When the poet Everette Maddox died in New Orleans, in February of 1989, more than four hundred persons showed up for his funeral march. It began on Oak Street, at the Maple Leaf Bar and followed a Dixieland Band to Carrollton Station, where it paused and had drinks before winding back to the funeral services at the Maple Leaf

Thursday, 7 August 2008

Beautiful Alpine Benches

(subtitled - how much I *heart* the Dolomites. Is it possible to be homesick for a place you've only visited briefly?)

Wednesday, 6 August 2008

Book bench

Thanks to roving correspondent, Sylvia Petter for this photograph of the bench in the lobby of the British Library

Tuesday, 5 August 2008

Sitting electronically?

Scientists in China have worked out a way to turn old circuit boards into park benches.

"In the study, the researchers developed a process to recycle those nonmetallic materials, which they say could be used to produce diverse items like sewer grates, park benches and fences. The recycled material could also be a substitute for wood and other materials since it is almost as strong as reinforced concrete. "There is no doubt that the technique has potential in the industry for recycling nonmetallic materials of PCBs," Xu says."

Sunday, 3 August 2008

Benches at Bolzano

Here are some of the benches (or stones) behind the new arts centre at Bolzano, the capital city near where we were staying. Apparently it gets to be both the hottest and the coldest city in Italy ... The two bridges in the first photo were put in just a month ago, and wobbled nicely - just as London's Millennium bridge should have done if only people had kept their nerve.

I like the shape of the museum's benches, very simple and organic:

Saturday, 12 July 2008

How to see a city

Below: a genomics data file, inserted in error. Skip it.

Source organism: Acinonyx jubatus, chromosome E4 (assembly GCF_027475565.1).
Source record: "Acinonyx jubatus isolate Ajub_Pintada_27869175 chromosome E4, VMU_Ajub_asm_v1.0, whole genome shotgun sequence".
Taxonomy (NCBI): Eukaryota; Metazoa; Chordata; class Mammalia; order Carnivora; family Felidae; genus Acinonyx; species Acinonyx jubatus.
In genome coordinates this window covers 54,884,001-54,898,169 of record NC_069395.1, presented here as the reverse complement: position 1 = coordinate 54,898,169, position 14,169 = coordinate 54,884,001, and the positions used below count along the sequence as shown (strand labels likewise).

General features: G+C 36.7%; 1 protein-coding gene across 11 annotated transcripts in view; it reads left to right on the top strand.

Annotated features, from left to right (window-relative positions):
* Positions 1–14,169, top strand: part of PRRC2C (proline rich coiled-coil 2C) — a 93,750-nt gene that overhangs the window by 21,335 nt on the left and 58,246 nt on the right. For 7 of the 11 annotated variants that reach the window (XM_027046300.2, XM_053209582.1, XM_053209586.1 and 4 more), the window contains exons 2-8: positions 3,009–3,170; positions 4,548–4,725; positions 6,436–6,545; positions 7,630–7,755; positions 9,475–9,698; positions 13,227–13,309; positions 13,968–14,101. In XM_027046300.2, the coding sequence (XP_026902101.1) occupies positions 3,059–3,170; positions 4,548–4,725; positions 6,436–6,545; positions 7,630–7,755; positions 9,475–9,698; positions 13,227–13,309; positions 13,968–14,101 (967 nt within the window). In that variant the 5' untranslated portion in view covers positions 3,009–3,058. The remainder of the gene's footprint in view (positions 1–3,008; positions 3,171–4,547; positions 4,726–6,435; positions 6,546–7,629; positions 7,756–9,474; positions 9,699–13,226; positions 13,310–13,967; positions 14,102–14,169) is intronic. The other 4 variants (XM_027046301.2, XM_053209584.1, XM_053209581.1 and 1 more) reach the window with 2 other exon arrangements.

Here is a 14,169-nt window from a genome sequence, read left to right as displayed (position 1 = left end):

So here I am, trying to decide whether to go to Vancouver or not next year so I google it and get the above pic. It's trying to tell me something....

Sunday, 6 July 2008

Sunday, 29 June 2008

Transplanted benches

Here's an old railway station bench...

now happily basking in the sun in a corner of a bucolic Kent garden.

Saturday, 21 June 2008

Sunday, 15 June 2008

Benches at the Redcross garden

A visit to the Redcross garden in Bankside, London garnered some wonderful benches. The garden was originally built by the social reformer, Octavia Hill, to act as an outside sitting room for the needy local people but then fell into disrepair for many years. Now it's an oasis, with this beautiful pond-side bench to sit on and dream.

And this recognition of someone who dreamed (and nagged) for the revival of the garden:

And this one to Elizabeth Casson who went on to help found the occupational health profession after seeing what good could be done in the garden's hall which put on activities such as dancing, singing, poetry readings and children's games...

And this bench is where the garden's fans hope the bandstand will one day be built again...

Sunday, 8 June 2008

Tuesday, 3 June 2008

Sunday Morning in St James Park

Dozing on benches...

and look at these deck chairs, set out two by two...